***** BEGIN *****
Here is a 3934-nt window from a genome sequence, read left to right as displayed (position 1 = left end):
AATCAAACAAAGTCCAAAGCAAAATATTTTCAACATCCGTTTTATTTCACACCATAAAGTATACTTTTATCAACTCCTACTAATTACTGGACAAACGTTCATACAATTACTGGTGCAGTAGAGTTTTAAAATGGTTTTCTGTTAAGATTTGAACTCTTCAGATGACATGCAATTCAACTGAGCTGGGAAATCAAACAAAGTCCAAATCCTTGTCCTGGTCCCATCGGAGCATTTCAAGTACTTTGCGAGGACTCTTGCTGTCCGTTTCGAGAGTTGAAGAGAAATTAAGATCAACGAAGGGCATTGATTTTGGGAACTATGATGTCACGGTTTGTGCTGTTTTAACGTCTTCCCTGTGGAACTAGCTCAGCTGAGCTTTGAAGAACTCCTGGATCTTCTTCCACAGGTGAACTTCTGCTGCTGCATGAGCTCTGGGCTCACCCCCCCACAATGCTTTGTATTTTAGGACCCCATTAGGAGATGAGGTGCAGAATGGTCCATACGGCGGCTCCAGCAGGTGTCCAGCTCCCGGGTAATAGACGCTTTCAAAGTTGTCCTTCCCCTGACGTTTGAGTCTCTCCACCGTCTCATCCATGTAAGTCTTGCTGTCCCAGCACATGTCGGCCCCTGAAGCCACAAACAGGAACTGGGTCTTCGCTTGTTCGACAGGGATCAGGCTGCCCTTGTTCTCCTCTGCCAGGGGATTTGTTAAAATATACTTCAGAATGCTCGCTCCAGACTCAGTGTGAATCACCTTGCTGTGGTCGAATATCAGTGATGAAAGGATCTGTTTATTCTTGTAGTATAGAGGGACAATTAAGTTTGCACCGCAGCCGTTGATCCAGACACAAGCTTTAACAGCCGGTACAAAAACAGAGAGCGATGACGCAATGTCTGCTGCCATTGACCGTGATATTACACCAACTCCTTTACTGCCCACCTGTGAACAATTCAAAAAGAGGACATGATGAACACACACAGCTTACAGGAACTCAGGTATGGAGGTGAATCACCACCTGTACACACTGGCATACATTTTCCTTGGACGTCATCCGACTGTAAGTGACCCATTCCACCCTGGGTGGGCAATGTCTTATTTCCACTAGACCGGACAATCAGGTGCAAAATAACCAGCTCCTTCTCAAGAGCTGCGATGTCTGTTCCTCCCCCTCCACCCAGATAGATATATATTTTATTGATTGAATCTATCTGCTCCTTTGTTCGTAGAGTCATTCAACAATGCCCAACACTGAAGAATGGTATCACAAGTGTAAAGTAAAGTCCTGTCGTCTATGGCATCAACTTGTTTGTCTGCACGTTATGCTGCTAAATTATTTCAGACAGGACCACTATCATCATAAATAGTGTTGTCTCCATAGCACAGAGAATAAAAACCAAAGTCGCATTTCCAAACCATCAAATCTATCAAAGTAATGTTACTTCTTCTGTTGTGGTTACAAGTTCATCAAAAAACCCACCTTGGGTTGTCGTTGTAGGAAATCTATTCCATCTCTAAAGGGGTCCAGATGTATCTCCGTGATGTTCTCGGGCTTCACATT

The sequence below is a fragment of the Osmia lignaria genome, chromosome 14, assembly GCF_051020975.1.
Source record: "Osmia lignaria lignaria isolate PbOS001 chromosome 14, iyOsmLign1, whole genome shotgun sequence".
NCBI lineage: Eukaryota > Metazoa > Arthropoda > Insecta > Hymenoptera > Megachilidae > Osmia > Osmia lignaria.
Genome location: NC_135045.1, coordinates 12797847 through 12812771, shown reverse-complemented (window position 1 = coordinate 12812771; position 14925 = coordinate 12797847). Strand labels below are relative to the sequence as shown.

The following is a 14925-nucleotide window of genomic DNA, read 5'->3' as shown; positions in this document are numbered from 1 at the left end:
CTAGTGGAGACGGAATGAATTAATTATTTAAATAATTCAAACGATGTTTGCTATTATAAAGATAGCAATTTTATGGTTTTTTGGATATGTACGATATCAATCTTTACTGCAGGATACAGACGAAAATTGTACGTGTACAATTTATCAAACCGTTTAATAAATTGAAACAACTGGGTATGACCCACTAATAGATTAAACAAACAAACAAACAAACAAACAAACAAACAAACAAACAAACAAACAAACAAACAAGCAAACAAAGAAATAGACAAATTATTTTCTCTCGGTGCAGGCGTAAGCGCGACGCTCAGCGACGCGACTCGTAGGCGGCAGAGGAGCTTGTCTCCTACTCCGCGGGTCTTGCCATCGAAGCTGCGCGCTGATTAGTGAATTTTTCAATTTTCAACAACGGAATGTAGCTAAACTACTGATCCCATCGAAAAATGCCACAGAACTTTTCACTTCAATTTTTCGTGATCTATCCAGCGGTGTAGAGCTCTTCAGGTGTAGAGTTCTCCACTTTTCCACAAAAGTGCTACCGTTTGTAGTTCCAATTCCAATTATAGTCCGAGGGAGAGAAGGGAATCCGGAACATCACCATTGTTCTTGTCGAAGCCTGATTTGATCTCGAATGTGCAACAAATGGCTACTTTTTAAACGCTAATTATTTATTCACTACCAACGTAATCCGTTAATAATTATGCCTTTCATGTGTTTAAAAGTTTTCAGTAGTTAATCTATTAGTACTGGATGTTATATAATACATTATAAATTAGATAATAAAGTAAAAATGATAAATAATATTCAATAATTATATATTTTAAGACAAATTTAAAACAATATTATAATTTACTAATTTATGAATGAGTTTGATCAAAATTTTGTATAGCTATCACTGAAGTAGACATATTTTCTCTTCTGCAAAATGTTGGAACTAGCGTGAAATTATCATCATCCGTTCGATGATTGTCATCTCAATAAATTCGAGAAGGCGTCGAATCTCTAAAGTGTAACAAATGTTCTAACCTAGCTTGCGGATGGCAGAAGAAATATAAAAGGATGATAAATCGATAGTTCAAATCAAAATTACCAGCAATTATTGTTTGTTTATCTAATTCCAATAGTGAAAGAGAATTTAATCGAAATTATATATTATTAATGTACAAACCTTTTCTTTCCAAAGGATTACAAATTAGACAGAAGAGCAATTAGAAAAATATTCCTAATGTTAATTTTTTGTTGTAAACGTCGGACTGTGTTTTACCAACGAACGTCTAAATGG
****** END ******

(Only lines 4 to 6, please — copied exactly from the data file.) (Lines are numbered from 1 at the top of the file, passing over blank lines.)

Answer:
Source record: "Osmia lignaria lignaria isolate PbOS001 chromosome 14, iyOsmLign1, whole genome shotgun sequence".
NCBI lineage: Eukaryota > Metazoa > Arthropoda > Insecta > Hymenoptera > Megachilidae > Osmia > Osmia lignaria.
Genome location: NC_135045.1, coordinates 12797847 through 12812771, shown reverse-complemented (window position 1 = coordinate 12812771; position 14925 = coordinate 12797847). Strand labels below are relative to the sequence as shown.